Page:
Any suggestions on feeds for politics and worldnews?

In my experience, no subreddit on reddit is (or can remain) an unbiased neutral source of information about politics.

Either subscribe to a bunch of them, one for each world view, or just classify reddit as a flawed news source and move on to something better.

Out of curiousity, where on Earth can you find "an unbiased neutral source of information about politics"?

It's definitely not news media. I don't think it exists. :)

I hadn't been on reddit in years, but just went on from this post. I'd say it feels like "Youtube Comments, the app".

To be fair the level of discourse here is quite low as well. Just look at my comment history!

Nobody, literally nobody:

natchy: "Youtube Comments, the app"

... "literally nobody says nothing"?

I don't understand.

It's a terribly overused YouTube/Twitter meme.

I don't think this is true.

Reddit worked hard to keep alt-right viewpoints on the site, but subs like r/the_donald were so nasty that they had no choice. They also banned liberal subs at the same time.

Let's not act like Reddit is banning subs that discuss trickle down economics or debate the merits of a smaller government.

They never ban all sorts of nastiest porn subreddits. I am not sure how r/the_donald could be nastier.
bra-ket 8 days ago [flagged]

it's full of radical left propaganda even on non-political subs like /r/pics and whatnot
reflectiv 8 days ago [flagged]

"radical left propaganda"

what like wanting health care and a clean environment for everyone?

No, like the violent suppression of any thought that doesn't fit the narrative. Mutually exclusive ideologies never end well.
bra-ket 8 days ago [flagged]

no, like anti-police, pro-riots bullshit
gruez 8 days ago [flagged]

Funny how not wanting people to get summarily executed by the police is considered "radical left".
bra-ket 8 days ago [flagged]

Encouraging violence on a forum intended for cat pictures seems pretty radical to me

i'm all for revolution, my best friend is actually a bolshevik, just don't use non-political medium to push some agenda

>the encouragement of violence

Can you link to some examples? If anything my experience is opposite. I saw a highly upvoted post on /r/all denouncing someone who was pro "white genocide".

> on a forum intended for cat pictures seems pretty radical to me

Is reddit "intended" for cat pictures? It might be the reason that you joined, or the content that you liked, but the default subs[1] cover a wide range of topics, not just cat pictures and memes.

[1] https://old.reddit.com/r/ListOfSubreddits/wiki/defaults

pjc50 7 days ago [flagged]

> i'm all for revolution, my best friend is actually a bolshevik, just don't use non-political medium to push some agenda


Not only do I not believe that, I'm sure the Bolsheviks had some words about attempting to separate the world into separate "political" and "apolitical" arenas.

I don't see anti police...I see police critique when it is lacking.

I also don't see pro-riot anywhere...have any references for any of this? I am on reddit all the time...

Link to some examples of "radical left propaganda"?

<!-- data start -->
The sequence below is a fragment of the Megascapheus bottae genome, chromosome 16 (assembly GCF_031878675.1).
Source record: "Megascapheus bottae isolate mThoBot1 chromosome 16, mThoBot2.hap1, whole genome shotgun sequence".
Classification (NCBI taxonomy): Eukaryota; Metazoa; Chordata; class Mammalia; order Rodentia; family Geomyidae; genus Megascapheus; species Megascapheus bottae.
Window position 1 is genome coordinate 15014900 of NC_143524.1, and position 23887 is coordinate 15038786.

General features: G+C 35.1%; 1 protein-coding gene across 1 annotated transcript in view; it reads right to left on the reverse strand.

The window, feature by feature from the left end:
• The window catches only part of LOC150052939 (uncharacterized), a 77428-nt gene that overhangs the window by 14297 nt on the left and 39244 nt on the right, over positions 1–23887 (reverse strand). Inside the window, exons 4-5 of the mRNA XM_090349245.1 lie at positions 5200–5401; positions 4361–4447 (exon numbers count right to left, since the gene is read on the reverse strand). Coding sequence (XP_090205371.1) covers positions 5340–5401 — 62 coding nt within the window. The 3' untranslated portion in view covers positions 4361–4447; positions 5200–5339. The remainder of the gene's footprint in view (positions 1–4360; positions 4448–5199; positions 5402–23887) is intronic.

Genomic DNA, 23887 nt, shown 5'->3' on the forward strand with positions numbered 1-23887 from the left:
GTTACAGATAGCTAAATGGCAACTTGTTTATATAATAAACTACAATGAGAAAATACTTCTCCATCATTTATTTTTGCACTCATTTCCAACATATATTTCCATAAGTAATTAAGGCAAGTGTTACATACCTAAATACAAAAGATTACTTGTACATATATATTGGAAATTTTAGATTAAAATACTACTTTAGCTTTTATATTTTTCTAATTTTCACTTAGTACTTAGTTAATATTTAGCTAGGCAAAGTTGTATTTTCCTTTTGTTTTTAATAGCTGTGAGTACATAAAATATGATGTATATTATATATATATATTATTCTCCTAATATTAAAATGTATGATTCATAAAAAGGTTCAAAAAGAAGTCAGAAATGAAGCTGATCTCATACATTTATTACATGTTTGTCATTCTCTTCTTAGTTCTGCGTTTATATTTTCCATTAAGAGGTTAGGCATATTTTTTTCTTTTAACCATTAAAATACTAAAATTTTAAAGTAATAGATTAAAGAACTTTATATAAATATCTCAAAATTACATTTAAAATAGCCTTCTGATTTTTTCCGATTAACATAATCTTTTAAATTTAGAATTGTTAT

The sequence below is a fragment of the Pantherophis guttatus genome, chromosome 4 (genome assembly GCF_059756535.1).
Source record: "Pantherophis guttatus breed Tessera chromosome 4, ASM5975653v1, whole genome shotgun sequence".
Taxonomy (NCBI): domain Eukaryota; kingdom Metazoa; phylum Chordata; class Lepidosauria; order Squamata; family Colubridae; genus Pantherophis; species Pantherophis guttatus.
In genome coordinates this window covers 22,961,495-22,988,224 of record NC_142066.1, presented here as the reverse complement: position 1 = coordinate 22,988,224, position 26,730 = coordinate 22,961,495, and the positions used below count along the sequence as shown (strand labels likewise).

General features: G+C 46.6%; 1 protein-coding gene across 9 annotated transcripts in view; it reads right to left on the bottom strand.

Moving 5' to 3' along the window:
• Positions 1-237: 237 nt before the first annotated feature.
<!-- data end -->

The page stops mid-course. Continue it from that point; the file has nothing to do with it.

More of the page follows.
Just subscribe to /r/news and read top comments

subreddit rules for /r/news:

>Your post will be removed if it:


>is an opinion/analysis or advocacy piece.

>The title must be the actual title or the lead.

Can you explain how links to articles from major news outlets, with titles unchanged can be "radical left propaganda"? Just for posterity I took a picture of the current submissions on /r/news: https://i.imgur.com/rsTm7Rj.png. Can you point out where the "radical left propaganda" are?

That's easy. Many major news outlets are filled with radical left propaganda. Like the guardian, CNN, BBC and loads more.


gab and voat lmao

The last few times I’ve been to reddit /r/all was just full of news about Donald Trump. As someone that doesn’t really get current American politics I’m just so confused at how people don’t get tired of it. Like I get it, fill the front page for a few days in 2016... but its like every day... all the time... I just want cute pictures of cats... can’t we just have 1 happy place.

Why not make an account and subscribe to whatever you find interesting? Then just avoid /r/all

I suppose I could, seeing the community via /r/all doesn’t really make me want to get invested though. Maybe I’m missing out on some gems but I’ve got plenty of things to keep my attention as it is.

> Maybe I’m missing out on some gems

Trust me, you're not

I live in America and trust me we are pretty fucking tired of it too.

The thing is, politics in the US is basically just another reality TV show. This has never been more evident than when we elected a reality tv "star" to the highest office in the land.

It's been like that since 2016. People are thoroughly sick of it but those people are downvoted into the hundreds and don't get a voice.

[Edited to clarify]

You can subscribe/unsubscribe from subs on the main page when logged in. If you want to block subs from appearing on r/all, you can with Reddit Gold or an extension.

>You can subscribe/unsubscribe from subs, as you know! You need Reddit Gold for it, but it's possible.

What? In this a recent thing or something for new accounts? I can subscribe/unsubscribe just fine.